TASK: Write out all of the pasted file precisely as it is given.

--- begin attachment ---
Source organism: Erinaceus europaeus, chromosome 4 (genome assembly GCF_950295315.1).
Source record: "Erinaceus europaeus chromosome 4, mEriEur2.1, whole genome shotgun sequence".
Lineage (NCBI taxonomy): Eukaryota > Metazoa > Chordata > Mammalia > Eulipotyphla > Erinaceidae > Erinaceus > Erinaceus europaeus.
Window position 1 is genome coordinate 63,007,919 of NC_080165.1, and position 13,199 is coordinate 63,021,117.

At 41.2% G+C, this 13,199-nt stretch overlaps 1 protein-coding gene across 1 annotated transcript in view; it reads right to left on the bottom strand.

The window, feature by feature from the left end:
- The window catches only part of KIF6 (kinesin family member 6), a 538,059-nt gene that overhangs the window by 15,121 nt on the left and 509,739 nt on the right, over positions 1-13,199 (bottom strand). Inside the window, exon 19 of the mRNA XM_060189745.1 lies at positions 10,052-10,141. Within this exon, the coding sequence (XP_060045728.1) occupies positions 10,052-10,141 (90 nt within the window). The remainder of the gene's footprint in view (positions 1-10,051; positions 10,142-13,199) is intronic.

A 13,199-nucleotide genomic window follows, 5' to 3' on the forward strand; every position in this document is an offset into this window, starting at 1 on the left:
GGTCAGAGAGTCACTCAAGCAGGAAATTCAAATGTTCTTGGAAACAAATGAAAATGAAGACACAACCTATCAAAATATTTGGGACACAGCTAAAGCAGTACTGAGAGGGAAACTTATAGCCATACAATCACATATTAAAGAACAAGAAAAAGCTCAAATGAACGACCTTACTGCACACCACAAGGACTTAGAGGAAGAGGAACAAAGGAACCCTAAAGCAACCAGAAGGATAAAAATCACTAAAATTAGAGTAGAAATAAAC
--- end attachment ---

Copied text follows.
Source organism: Erinaceus europaeus, chromosome 4 (genome assembly GCF_950295315.1).
Source record: "Erinaceus europaeus chromosome 4, mEriEur2.1, whole genome shotgun sequence".
Lineage (NCBI taxonomy): Eukaryota > Metazoa > Chordata > Mammalia > Eulipotyphla > Erinaceidae > Erinaceus > Erinaceus europaeus.
Window position 1 is genome coordinate 63,007,919 of NC_080165.1, and position 13,199 is coordinate 63,021,117.

At 41.2% G+C, this 13,199-nt stretch overlaps 1 protein-coding gene across 1 annotated transcript in view; it reads right to left on the bottom strand.

The window, feature by feature from the left end:
- The window catches only part of KIF6 (kinesin family member 6), a 538,059-nt gene that overhangs the window by 15,121 nt on the left and 509,739 nt on the right, over positions 1-13,199 (bottom strand). Inside the window, exon 19 of the mRNA XM_060189745.1 lies at positions 10,052-10,141. Within this exon, the coding sequence (XP_060045728.1) occupies positions 10,052-10,141 (90 nt within the window). The remainder of the gene's footprint in view (positions 1-10,051; positions 10,142-13,199) is intronic.

A 13,199-nucleotide genomic window follows, 5' to 3' on the forward strand; every position in this document is an offset into this window, starting at 1 on the left:
GGTCAGAGAGTCACTCAAGCAGGAAATTCAAATGTTCTTGGAAACAAATGAAAATGAAGACACAACCTATCAAAATATTTGGGACACAGCTAAAGCAGTACTGAGAGGGAAACTTATAGCCATACAATCACATATTAAAGAACAAGAAAAAGCTCAAATGAACGACCTTACTGCACACCACAAGGACTTAGAGGAAGAGGAACAAAGGAACCCTAAAGCAACCAGAAGGATAAAAATCACTAAAATTAGAGTAGAAATAAAC